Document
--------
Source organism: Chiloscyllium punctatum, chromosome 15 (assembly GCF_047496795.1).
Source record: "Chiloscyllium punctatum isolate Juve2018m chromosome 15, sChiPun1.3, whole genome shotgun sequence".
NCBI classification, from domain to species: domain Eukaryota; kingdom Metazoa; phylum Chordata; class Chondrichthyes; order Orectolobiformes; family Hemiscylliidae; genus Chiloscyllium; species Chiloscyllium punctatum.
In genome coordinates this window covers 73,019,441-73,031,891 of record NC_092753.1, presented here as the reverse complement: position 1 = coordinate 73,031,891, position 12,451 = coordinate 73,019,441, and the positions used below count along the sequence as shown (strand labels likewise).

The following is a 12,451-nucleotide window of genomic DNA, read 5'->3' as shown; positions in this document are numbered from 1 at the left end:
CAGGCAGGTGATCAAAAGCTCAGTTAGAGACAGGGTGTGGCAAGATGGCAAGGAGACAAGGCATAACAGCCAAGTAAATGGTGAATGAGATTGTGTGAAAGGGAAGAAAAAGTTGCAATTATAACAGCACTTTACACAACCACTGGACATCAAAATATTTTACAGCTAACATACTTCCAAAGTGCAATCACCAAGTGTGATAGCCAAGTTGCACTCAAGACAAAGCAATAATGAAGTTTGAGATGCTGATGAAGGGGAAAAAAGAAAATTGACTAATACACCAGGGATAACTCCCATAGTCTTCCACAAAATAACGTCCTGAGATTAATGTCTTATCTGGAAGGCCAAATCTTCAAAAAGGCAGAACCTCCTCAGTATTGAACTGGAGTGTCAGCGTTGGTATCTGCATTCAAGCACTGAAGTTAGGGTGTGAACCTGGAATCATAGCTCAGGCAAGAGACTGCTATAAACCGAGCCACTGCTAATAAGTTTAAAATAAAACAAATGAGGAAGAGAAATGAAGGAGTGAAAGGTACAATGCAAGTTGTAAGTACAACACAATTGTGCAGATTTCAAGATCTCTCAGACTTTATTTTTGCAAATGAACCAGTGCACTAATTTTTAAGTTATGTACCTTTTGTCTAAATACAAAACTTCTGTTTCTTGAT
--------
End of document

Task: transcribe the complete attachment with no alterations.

Source organism: Chiloscyllium punctatum, chromosome 15 (assembly GCF_047496795.1).
Source record: "Chiloscyllium punctatum isolate Juve2018m chromosome 15, sChiPun1.3, whole genome shotgun sequence".
NCBI classification, from domain to species: domain Eukaryota; kingdom Metazoa; phylum Chordata; class Chondrichthyes; order Orectolobiformes; family Hemiscylliidae; genus Chiloscyllium; species Chiloscyllium punctatum.
In genome coordinates this window covers 73,019,441-73,031,891 of record NC_092753.1, presented here as the reverse complement: position 1 = coordinate 73,031,891, position 12,451 = coordinate 73,019,441, and the positions used below count along the sequence as shown (strand labels likewise).

The following is a 12,451-nucleotide window of genomic DNA, read 5'->3' as shown; positions in this document are numbered from 1 at the left end:
CAGGCAGGTGATCAAAAGCTCAGTTAGAGACAGGGTGTGGCAAGATGGCAAGGAGACAAGGCATAACAGCCAAGTAAATGGTGAATGAGATTGTGTGAAAGGGAAGAAAAAGTTGCAATTATAACAGCACTTTACACAACCACTGGACATCAAAATATTTTACAGCTAACATACTTCCAAAGTGCAATCACCAAGTGTGATAGCCAAGTTGCACTCAAGACAAAGCAATAATGAAGTTTGAGATGCTGATGAAGGGGAAAAAAGAAAATTGACTAATACACCAGGGATAACTCCCATAGTCTTCCACAAAATAACGTCCTGAGATTAATGTCTTATCTGGAAGGCCAAATCTTCAAAAAGGCAGAACCTCCTCAGTATTGAACTGGAGTGTCAGCGTTGGTATCTGCATTCAAGCACTGAAGTTAGGGTGTGAACCTGGAATCATAGCTCAGGCAAGAGACTGCTATAAACCGAGCCACTGCTAATAAGTTTAAAATAAAACAAATGAGGAAGAGAAATGAAGGAGTGAAAGGTACAATGCAAGTTGTAAGTACAACACAATTGTGCAGATTTCAAGATCTCTCAGACTTTATTTTTGCAAATGAACCAGTGCACTAATTTTTAAGTTATGTACCTTTTGTCTAAATACAAAACTTCTGTTTCTTGAT